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Life of Albert Parsons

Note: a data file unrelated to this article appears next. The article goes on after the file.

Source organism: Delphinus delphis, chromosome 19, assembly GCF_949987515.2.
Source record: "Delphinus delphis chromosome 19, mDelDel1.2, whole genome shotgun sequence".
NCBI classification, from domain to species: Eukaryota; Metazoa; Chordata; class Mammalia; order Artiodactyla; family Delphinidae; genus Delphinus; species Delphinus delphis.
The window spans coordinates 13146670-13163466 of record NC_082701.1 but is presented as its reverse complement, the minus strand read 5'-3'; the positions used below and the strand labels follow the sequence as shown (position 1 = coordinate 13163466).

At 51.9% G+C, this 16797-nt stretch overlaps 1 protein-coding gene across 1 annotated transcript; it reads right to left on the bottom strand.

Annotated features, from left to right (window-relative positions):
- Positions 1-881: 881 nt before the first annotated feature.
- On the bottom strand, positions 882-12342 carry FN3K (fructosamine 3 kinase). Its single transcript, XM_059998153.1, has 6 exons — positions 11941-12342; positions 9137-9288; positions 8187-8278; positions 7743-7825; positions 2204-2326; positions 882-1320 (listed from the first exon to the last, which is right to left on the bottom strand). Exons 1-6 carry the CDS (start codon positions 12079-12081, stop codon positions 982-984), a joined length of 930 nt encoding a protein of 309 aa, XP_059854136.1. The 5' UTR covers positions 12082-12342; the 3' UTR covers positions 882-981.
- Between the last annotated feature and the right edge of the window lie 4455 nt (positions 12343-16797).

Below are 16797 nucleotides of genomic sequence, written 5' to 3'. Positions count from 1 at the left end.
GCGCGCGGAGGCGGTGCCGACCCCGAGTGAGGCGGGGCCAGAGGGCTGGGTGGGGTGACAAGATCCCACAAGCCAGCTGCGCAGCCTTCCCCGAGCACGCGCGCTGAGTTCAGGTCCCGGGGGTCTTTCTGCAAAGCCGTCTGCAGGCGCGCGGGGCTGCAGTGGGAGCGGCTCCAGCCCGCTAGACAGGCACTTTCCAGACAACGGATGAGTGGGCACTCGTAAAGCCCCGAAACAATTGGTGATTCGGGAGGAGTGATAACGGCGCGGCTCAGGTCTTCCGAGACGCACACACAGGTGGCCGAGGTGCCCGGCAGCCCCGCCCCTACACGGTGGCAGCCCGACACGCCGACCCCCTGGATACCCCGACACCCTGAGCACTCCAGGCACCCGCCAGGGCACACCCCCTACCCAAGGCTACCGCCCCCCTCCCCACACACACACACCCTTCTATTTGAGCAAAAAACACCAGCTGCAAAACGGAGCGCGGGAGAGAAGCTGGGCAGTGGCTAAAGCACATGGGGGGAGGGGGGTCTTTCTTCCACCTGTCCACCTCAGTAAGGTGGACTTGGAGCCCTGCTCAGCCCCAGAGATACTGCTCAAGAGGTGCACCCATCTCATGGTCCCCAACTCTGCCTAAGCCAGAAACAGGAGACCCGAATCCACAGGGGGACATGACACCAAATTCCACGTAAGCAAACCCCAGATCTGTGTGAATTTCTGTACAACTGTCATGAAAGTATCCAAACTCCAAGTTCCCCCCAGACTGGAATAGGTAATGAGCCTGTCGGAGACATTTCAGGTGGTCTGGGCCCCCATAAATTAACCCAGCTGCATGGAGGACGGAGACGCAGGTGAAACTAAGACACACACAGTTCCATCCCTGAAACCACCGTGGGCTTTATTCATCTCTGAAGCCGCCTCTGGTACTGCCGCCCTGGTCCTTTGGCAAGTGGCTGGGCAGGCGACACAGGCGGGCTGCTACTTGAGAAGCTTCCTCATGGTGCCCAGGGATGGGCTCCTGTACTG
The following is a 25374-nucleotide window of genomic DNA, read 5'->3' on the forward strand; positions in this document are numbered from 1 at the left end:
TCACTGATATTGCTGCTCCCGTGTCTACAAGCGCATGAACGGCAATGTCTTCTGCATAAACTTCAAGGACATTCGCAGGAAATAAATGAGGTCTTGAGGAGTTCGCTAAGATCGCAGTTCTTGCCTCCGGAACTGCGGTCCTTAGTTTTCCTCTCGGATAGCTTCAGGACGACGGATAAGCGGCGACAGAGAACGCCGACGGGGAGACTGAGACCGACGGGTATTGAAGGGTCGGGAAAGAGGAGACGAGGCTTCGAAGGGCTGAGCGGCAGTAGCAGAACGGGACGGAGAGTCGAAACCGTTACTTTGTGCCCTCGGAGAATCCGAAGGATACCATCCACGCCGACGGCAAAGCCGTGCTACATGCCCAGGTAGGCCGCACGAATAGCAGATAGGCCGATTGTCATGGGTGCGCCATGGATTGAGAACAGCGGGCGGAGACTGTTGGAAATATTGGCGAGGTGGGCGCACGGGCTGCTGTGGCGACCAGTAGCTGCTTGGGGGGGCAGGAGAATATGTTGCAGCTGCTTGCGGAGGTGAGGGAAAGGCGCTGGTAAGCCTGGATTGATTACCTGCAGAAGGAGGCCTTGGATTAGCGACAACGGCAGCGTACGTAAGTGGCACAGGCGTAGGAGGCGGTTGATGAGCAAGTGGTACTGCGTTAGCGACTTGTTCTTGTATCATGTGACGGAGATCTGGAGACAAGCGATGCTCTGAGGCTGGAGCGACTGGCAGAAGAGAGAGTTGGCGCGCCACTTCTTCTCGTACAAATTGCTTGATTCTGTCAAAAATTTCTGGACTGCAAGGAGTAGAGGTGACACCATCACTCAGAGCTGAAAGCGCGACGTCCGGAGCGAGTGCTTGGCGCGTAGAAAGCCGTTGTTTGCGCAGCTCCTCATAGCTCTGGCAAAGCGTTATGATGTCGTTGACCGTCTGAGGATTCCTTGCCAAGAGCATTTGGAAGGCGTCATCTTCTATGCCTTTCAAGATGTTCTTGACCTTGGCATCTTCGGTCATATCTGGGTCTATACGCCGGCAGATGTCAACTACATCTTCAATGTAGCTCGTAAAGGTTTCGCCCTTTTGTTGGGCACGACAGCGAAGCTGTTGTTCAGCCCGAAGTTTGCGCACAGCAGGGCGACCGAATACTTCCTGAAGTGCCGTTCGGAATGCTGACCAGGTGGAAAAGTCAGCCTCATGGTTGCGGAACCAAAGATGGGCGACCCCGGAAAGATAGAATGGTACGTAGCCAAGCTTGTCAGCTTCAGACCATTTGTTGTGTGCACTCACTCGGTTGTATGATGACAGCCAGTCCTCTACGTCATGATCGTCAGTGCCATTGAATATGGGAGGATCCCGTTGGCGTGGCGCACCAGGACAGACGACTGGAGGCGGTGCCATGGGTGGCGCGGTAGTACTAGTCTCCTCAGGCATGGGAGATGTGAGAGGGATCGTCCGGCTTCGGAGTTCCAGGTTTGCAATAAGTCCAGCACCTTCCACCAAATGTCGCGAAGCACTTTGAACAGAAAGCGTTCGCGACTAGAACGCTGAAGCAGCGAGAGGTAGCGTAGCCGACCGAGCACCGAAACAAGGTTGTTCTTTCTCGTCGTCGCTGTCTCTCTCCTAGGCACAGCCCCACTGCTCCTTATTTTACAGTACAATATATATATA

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July 25 we called amass-meeting on Market Square, at which A. R. Parsons and John McAuliffe made the principle speeches. The city had been under the greatest excitement for several days, and the announcement of this meeting brought together at least 40,000 people. On occasions of great public excitement Albert R. Parsons was a host as a public speaker. His capacity at times like these to address himself to the feelings of the workers was something marvelous. The Inter-ocean declared that the subsequent mischief during that strike in Chicago was all due to Parsons' speech.  The next evening another meeting was called at the same place, but was dispersed by the police, who demolished the speaker's stand into kindling wood and clubbed the unarmed workers right and left. Fred Courth, a cigar-maker, was knocked senseless. We carried him up in the old Vorbote office, dressed in his wound, which consisted of a deep gash in his head, the marks of which are visible to this day. The same day (July 26) the Furniture-Worker's Union called a meeting at the Vorwaerts Turner hall at the request of their bosses, who desired a mutual conference for the settlement of whatever grievances were between them. The police, hearing of this meeting, immediately proceeded to break it up. Mr. Wasserman, the then proprietor of the hall, attempted to prevent them from entering, but they knocked him down, over his prostrate form broke through the door, and, without any notice to the assemblage, commenced shooting and clubbing. One of the members of the union (Tessman) was shot dead, while many others were badly wounded. The matter was subsequently made a test case in the Courts, and Judge McAllister rendered one of his famous decisions on the right of public assemblage. I have often thought of this case in connection with the Anarchist trial. It was claimed by the friends of the defendants, and never successfully refuted, that Bonfield, in ordering the attack on the Haymarket meeting, assaulted the right of public assemblage, and that whatever means were employed by the citizens there assembled to repel this invasion, were both justifiable and lawful. To this the friends of the police replied that if the attack was unlawful they could find redress in the Courts. But what redress did the Furniture-Worker's Union secure for the murder of its member Tessman? Poverty, as a rule, is at a

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